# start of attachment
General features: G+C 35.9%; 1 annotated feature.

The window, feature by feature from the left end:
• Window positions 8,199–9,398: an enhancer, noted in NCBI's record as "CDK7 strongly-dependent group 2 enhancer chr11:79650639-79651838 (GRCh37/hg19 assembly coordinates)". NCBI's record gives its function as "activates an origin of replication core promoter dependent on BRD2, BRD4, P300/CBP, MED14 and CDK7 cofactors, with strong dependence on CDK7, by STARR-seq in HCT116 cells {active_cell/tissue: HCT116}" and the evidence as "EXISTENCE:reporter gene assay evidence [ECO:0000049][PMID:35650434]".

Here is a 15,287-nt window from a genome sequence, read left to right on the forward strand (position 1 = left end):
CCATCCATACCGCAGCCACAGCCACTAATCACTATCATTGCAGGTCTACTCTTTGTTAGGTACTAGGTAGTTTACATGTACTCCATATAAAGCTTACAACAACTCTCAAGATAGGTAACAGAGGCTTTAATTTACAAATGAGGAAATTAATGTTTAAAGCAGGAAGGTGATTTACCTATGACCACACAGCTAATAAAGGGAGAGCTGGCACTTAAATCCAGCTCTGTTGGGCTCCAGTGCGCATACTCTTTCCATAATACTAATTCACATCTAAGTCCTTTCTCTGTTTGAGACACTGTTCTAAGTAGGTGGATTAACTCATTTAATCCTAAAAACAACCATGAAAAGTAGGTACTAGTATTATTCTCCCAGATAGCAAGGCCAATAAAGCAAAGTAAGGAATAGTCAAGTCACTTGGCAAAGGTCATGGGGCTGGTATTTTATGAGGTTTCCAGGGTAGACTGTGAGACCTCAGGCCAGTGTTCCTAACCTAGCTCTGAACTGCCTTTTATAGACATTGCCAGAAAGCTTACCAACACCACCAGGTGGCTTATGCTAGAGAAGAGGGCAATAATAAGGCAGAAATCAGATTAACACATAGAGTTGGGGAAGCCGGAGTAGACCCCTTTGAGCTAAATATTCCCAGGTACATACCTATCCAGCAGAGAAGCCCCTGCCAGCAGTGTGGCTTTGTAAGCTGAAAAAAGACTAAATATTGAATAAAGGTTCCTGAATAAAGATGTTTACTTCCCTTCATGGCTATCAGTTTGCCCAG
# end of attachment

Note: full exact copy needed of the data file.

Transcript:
General features: G+C 35.9%; 1 annotated feature.

The window, feature by feature from the left end:
• Window positions 8,199–9,398: an enhancer, noted in NCBI's record as "CDK7 strongly-dependent group 2 enhancer chr11:79650639-79651838 (GRCh37/hg19 assembly coordinates)". NCBI's record gives its function as "activates an origin of replication core promoter dependent on BRD2, BRD4, P300/CBP, MED14 and CDK7 cofactors, with strong dependence on CDK7, by STARR-seq in HCT116 cells {active_cell/tissue: HCT116}" and the evidence as "EXISTENCE:reporter gene assay evidence [ECO:0000049][PMID:35650434]".

Here is a 15,287-nt window from a genome sequence, read left to right on the forward strand (position 1 = left end):
CCATCCATACCGCAGCCACAGCCACTAATCACTATCATTGCAGGTCTACTCTTTGTTAGGTACTAGGTAGTTTACATGTACTCCATATAAAGCTTACAACAACTCTCAAGATAGGTAACAGAGGCTTTAATTTACAAATGAGGAAATTAATGTTTAAAGCAGGAAGGTGATTTACCTATGACCACACAGCTAATAAAGGGAGAGCTGGCACTTAAATCCAGCTCTGTTGGGCTCCAGTGCGCATACTCTTTCCATAATACTAATTCACATCTAAGTCCTTTCTCTGTTTGAGACACTGTTCTAAGTAGGTGGATTAACTCATTTAATCCTAAAAACAACCATGAAAAGTAGGTACTAGTATTATTCTCCCAGATAGCAAGGCCAATAAAGCAAAGTAAGGAATAGTCAAGTCACTTGGCAAAGGTCATGGGGCTGGTATTTTATGAGGTTTCCAGGGTAGACTGTGAGACCTCAGGCCAGTGTTCCTAACCTAGCTCTGAACTGCCTTTTATAGACATTGCCAGAAAGCTTACCAACACCACCAGGTGGCTTATGCTAGAGAAGAGGGCAATAATAAGGCAGAAATCAGATTAACACATAGAGTTGGGGAAGCCGGAGTAGACCCCTTTGAGCTAAATATTCCCAGGTACATACCTATCCAGCAGAGAAGCCCCTGCCAGCAGTGTGGCTTTGTAAGCTGAAAAAAGACTAAATATTGAATAAAGGTTCCTGAATAAAGATGTTTACTTCCCTTCATGGCTATCAGTTTGCCCAG